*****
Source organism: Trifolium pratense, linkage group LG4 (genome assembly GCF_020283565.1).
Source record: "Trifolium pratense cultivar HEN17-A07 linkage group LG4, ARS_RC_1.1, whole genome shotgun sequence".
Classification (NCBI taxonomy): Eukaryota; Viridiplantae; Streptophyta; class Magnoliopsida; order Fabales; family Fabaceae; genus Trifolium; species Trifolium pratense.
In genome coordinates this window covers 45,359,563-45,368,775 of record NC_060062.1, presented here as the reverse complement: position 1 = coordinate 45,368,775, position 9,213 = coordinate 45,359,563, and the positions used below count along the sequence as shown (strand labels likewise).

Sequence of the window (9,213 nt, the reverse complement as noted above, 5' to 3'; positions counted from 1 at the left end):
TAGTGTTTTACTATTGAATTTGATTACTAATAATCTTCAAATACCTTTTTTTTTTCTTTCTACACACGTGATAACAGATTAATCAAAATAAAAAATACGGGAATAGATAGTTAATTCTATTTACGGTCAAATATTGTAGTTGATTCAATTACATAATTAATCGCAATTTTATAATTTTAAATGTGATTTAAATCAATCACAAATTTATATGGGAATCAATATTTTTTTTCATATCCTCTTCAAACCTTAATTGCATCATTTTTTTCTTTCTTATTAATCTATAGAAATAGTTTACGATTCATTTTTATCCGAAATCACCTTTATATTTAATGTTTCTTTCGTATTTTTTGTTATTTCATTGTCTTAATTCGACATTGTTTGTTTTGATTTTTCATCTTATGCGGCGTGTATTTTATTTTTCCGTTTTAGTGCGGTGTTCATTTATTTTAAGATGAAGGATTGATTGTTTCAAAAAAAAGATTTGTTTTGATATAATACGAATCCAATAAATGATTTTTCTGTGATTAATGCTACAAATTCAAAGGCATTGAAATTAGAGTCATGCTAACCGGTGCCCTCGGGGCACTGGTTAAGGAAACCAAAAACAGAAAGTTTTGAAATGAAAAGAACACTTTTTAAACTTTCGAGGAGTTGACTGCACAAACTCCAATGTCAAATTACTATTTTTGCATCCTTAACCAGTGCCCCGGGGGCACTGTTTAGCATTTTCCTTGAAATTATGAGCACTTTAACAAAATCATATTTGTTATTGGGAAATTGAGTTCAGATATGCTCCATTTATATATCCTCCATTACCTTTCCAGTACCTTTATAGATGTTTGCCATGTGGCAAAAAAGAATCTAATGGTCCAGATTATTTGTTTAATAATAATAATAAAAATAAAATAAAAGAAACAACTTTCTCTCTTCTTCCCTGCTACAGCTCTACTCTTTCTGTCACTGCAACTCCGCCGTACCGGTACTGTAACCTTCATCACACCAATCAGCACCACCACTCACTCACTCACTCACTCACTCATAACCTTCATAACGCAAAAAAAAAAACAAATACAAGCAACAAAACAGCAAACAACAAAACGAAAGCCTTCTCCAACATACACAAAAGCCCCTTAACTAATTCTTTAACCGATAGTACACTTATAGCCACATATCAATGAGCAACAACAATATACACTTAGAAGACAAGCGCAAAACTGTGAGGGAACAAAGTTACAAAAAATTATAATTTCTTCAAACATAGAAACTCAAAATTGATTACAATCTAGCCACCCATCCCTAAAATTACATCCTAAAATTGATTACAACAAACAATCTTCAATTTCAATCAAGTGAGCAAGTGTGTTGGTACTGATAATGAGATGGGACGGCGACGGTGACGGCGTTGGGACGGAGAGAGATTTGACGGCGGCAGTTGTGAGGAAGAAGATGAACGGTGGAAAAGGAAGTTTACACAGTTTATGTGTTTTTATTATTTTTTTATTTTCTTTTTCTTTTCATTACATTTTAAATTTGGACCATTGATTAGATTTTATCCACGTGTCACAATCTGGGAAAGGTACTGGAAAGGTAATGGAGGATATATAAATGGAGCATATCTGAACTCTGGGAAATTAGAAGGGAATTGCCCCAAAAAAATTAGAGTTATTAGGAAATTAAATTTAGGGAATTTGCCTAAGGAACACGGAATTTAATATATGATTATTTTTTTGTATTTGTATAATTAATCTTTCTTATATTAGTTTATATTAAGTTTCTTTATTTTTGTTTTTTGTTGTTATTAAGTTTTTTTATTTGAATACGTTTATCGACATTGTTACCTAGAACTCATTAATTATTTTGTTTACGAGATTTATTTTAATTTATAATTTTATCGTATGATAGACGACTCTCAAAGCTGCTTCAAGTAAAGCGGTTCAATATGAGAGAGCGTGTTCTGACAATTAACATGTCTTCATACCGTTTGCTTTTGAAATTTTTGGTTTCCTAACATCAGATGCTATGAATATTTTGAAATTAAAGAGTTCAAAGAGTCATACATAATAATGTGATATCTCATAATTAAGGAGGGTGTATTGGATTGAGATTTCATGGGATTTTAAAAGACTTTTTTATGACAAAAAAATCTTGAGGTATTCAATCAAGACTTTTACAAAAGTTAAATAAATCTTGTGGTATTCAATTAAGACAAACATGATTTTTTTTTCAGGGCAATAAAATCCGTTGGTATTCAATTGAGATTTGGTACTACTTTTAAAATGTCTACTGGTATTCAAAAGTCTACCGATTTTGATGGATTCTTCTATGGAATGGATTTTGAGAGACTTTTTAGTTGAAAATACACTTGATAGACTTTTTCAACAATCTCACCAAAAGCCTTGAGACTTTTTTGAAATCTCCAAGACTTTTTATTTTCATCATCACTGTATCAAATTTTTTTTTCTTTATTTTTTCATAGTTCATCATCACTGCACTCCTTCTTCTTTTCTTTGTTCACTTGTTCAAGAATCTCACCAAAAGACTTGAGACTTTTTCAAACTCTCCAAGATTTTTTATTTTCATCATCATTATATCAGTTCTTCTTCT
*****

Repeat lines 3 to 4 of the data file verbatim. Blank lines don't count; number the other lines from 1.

Classification (NCBI taxonomy): Eukaryota; Viridiplantae; Streptophyta; class Magnoliopsida; order Fabales; family Fabaceae; genus Trifolium; species Trifolium pratense.
In genome coordinates this window covers 45,359,563-45,368,775 of record NC_060062.1, presented here as the reverse complement: position 1 = coordinate 45,368,775, position 9,213 = coordinate 45,359,563, and the positions used below count along the sequence as shown (strand labels likewise).